The content of flavonoids in L. litseifolius leaves was correlated with the time of shading treatment (Figure 4). As the time of shading treatment was prolonged, the content of flavonoids gradually increased. After 60 d of shading, the content of flavonoids in the leaves began to decrease. A possible reason for this is that the weak-light stress over the long-term caused senescence of cells and the decline of synthetic ability.
4.4. Selection of Cultivation Sites of L. litseifolius
Although there will be a decrease of dry weight of a single leaf due to the weakened photosynthetic capacity under weak light, the biomass distribution to leaves will increase (Tao & Zhong, 2003; Wang & Wei, 2010) . Under 20% shading rate, the biomass in leaves of entire plants of Catharanthus roseus did not differ significantly from that under full light condition. However, the contents of vindoline and catharanthine increased significantly (Tong et al., 2011) . Thus the flavone content was the highest in the leaves of L. litseifolius under 40% shading rate, and therefore the flavone yield was the highest.
The sun is located more to the south in non-tropical regions in the Northern Hemisphere. Therefore, the South-facing slope receives more light energy than flat ground, which results in a higher total solar radiation and temperature than for the North-facing slope. However, humidity is obviously lower for the South-facing compared to the North-facing slope. For this reason, the South-facing slope is usually called the “sunny slope”, and the North-facing the “shady slope”. The environmental conditions of East-facing and West-facing slopes lie between those of the South-facing and North-facing slopes. The West-facing slope is illuminated by solar radiation for longer hours in a day than the East-facing slope, and so its environmental conditions are closer to those of the South-facing slope. The West-facing slope is called the “semi-sunny slope”, and the East-facing slope the “semi-shady slope” (Yin, 2004) . The plant communities in South-facing slopes are type of the South flora, showing feature of require less water and greater heat, while plant communities in North-facing slopes can resist cold as the North flora (Yan et al., 2011) . As to the aspect, the upper slope receives ample solar radiation and obtains enough heat, which benefits the growth of heliophytes. The lower slope is dominated by high-adaptability or shade-tolerant species (Ma et al., 2010) . Lithocarpus litseifolius requires light and also has some resistance to shade. As appropriate shading will induce accumulation of flavonoids, L. litseifolius should be cultivated at lower positions of sunny slopes or upper positions of shady slopes. It could also be cultivated in West-facing and East-facing slopes.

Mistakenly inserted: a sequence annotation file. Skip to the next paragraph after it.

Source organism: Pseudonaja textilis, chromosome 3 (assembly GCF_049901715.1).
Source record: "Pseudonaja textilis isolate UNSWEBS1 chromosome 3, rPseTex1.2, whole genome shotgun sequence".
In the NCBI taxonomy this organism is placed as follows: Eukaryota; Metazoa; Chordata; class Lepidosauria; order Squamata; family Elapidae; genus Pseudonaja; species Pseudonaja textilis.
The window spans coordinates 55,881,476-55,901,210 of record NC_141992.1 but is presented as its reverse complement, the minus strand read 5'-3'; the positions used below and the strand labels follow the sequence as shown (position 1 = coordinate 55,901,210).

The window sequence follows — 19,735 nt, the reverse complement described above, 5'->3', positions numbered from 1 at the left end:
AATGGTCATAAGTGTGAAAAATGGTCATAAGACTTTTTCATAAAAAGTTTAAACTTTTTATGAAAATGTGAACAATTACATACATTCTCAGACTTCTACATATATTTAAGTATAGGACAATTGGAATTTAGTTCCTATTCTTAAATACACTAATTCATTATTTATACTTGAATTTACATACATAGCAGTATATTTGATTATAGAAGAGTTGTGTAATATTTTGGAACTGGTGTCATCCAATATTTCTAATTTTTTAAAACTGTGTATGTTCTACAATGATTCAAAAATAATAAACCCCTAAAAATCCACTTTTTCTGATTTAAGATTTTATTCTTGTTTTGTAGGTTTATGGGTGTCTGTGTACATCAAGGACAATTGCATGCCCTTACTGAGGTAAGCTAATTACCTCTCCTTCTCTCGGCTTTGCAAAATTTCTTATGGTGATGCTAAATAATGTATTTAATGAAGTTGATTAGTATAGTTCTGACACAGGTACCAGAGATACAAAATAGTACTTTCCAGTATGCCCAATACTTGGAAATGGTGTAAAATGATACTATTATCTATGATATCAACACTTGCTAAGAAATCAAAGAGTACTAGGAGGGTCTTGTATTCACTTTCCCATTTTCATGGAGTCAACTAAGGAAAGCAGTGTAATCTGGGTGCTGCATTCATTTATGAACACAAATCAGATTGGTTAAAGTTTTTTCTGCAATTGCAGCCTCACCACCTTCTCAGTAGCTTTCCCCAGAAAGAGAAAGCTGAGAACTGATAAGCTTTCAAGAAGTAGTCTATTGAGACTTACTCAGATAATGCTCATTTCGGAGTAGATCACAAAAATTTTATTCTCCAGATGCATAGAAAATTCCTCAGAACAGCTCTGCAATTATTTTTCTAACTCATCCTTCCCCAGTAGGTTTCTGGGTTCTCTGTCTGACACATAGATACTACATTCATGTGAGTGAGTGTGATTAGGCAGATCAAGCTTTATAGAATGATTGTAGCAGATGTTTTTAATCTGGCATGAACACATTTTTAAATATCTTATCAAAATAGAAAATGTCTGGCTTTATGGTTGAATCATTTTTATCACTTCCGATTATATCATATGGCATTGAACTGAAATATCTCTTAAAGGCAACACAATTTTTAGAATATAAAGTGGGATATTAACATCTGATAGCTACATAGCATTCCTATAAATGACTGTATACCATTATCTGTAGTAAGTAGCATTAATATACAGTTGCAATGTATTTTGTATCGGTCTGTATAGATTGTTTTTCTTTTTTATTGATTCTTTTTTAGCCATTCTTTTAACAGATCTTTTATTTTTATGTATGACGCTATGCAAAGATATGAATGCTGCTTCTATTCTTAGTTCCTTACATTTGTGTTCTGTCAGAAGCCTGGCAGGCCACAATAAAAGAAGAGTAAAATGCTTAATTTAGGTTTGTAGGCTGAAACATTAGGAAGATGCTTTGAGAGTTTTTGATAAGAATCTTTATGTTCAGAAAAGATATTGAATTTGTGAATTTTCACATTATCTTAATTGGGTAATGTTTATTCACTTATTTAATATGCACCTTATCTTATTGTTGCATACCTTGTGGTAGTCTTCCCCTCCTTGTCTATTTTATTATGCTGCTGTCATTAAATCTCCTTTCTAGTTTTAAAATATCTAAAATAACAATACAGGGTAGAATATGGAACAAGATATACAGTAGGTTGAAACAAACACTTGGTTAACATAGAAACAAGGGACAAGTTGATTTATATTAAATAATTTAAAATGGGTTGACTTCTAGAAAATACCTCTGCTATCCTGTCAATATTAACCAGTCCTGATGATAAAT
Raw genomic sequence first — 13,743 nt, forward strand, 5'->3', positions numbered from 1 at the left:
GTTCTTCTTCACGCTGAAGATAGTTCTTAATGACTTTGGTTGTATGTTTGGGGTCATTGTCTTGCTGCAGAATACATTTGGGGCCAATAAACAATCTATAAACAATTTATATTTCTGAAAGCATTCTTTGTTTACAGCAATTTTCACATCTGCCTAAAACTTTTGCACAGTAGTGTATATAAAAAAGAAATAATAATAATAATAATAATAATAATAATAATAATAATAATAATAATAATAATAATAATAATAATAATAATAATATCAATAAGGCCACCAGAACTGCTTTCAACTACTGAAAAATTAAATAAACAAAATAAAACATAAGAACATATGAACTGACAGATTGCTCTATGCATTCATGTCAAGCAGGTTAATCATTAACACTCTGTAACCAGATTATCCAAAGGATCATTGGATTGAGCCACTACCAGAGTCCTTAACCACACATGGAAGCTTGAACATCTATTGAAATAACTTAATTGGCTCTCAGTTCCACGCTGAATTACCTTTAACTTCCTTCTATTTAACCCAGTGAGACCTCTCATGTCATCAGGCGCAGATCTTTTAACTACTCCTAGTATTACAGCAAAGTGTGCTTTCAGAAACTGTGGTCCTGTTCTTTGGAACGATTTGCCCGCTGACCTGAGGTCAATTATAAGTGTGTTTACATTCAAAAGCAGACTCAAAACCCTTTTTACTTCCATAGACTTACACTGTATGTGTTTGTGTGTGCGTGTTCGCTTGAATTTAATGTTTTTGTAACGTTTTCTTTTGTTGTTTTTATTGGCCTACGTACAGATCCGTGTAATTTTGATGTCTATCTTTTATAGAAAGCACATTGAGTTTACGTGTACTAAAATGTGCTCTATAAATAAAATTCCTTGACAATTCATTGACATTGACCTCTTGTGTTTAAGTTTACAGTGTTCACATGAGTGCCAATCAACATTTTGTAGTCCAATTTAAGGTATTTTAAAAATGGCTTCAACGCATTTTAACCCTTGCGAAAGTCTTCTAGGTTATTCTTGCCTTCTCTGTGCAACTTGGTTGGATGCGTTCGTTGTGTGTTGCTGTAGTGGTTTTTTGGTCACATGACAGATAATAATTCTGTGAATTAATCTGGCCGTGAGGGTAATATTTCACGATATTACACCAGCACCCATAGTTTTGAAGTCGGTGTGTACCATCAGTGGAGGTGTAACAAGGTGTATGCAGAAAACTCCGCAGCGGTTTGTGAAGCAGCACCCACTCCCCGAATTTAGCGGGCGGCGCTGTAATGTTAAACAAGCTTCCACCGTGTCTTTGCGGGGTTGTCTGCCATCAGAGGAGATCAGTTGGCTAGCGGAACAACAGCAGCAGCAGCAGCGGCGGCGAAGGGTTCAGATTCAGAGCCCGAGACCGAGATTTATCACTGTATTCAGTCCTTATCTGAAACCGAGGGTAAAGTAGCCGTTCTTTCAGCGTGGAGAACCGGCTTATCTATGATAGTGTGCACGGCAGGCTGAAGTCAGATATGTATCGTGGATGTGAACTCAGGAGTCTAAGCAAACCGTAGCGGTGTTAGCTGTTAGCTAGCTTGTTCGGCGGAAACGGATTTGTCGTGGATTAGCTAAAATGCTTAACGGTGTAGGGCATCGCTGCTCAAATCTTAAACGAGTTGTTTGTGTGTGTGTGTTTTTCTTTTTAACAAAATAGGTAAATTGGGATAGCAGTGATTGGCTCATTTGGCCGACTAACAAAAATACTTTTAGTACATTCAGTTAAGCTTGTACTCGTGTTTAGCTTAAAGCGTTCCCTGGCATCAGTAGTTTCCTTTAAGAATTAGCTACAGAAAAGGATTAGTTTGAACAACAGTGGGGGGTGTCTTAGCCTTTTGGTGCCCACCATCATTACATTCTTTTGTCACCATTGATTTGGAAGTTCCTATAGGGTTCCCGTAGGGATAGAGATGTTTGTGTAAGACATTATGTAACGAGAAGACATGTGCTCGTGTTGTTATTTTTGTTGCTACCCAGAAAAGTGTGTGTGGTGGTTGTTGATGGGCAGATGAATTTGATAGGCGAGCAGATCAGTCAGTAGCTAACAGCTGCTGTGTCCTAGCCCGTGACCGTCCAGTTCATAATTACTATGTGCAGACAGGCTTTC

Lithocarpus litseifolius (Hance) Chun. has high net photosynthetic rate. These features enable L. litseifolius to survive in habitats with sufficient sunlight. After appropriate shading, the leaves of total chlorophyll content increased, while the Chl a/b ratio decreased, as a response to weakened light intensity. Under weak-light stress, SOD and POD had lower activity and the accumulation of free radicals caused cell damage and the rise of intracellular MDA content. In the meantime, the content of soluble proteins declined. Under weak-light stress, L. litseifolius accumulated flavonoids to resist this stress. As the leaves grew, the flavone content of leaves declined. Therefore, L. litseifolius should be cultivated in lower positions of sunny slopes or upper positions of shady slopes to promote accumulation of flavones in leaves.
This work was supported by the Construct Program of the Key Discipline in the Education Department of Hunan Province (201142), Science and Technology Plan Project of Hunan Province (2014NK3109).
*These authors contributed equally to this study.